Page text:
Austin Roorda

Fellow: Awarded 2014

Field of Study: Neuroscience

Competition: US & Canada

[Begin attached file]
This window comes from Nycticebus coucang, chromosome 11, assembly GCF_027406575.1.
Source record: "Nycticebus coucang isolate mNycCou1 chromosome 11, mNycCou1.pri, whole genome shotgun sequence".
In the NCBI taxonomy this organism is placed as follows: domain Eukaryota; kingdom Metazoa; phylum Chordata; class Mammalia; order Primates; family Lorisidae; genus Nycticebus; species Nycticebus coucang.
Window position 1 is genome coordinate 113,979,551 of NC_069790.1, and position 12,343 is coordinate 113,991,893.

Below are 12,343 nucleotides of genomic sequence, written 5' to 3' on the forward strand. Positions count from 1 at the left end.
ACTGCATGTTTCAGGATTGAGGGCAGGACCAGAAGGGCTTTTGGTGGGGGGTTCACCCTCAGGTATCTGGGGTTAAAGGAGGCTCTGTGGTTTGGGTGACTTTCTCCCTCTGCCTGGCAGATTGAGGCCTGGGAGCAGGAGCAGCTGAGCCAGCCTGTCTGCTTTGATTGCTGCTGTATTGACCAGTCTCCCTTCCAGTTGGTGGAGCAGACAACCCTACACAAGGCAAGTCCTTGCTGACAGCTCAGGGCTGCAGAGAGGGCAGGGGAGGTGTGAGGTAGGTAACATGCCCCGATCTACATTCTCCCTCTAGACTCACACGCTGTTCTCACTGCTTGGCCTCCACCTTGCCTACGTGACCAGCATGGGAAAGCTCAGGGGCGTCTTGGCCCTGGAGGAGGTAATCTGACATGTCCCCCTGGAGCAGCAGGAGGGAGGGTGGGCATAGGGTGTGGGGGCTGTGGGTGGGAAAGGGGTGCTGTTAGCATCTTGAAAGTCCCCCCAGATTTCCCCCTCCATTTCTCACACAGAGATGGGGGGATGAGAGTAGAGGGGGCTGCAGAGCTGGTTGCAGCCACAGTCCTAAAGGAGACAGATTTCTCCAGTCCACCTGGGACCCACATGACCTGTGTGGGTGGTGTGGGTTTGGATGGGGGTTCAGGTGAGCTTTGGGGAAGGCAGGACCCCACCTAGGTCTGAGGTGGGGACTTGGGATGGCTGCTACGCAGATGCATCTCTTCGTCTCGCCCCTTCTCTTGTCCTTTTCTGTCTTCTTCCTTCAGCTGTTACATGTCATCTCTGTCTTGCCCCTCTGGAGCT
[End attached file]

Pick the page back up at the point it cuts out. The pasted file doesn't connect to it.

Austin Roorda is a Professor of Optometry and Vision Science at the University of California, Berkeley. He received his Ph.D. in vision science and physics from the University of Waterloo, Canada, in 1996. The overarching question that motivates his research is this:  How do humans convert the two-dimensional images that land on the retina into such a rich perceptual experience? In his effort to tackle such questions, he has spent the past fifteen years pioneering and using advanced technology for study of the visual system. His tool of choice is adaptive optics (AO), a technology originally developed to enable ground-based telescopes to see through the turbulent atmosphere, but well suited to overcome the optical imperfections of the eye. He is the inventor of the Adaptive Optics Scanning Laser Ophthalmoscope, a confocal microscope for the living human retina. Career highlights include mapping of the human trichromatic cone mosaic while a postdoc at the University of Rochester, designing and building the first adaptive optics scanning laser ophthalmoscope at the University of Houston, and teaming up with researchers at UCSF to use AO imaging for the first time to test a treatment to slow retinal degeneration in patients. He is recognized as a Fellow of the Optical Society of America and of the Association for Research in Vision and Ophthalmology and is a recipient of the Glenn A. Fry award, the highest research honor from the American Academy of Optometry. His current work involves using his AO system to determine what types of visual sensations arise when features as small as single cones are stimulated. By testing human vision one cell at a time, he aims to decipher some of the circuits that underlie human spatial and color vision.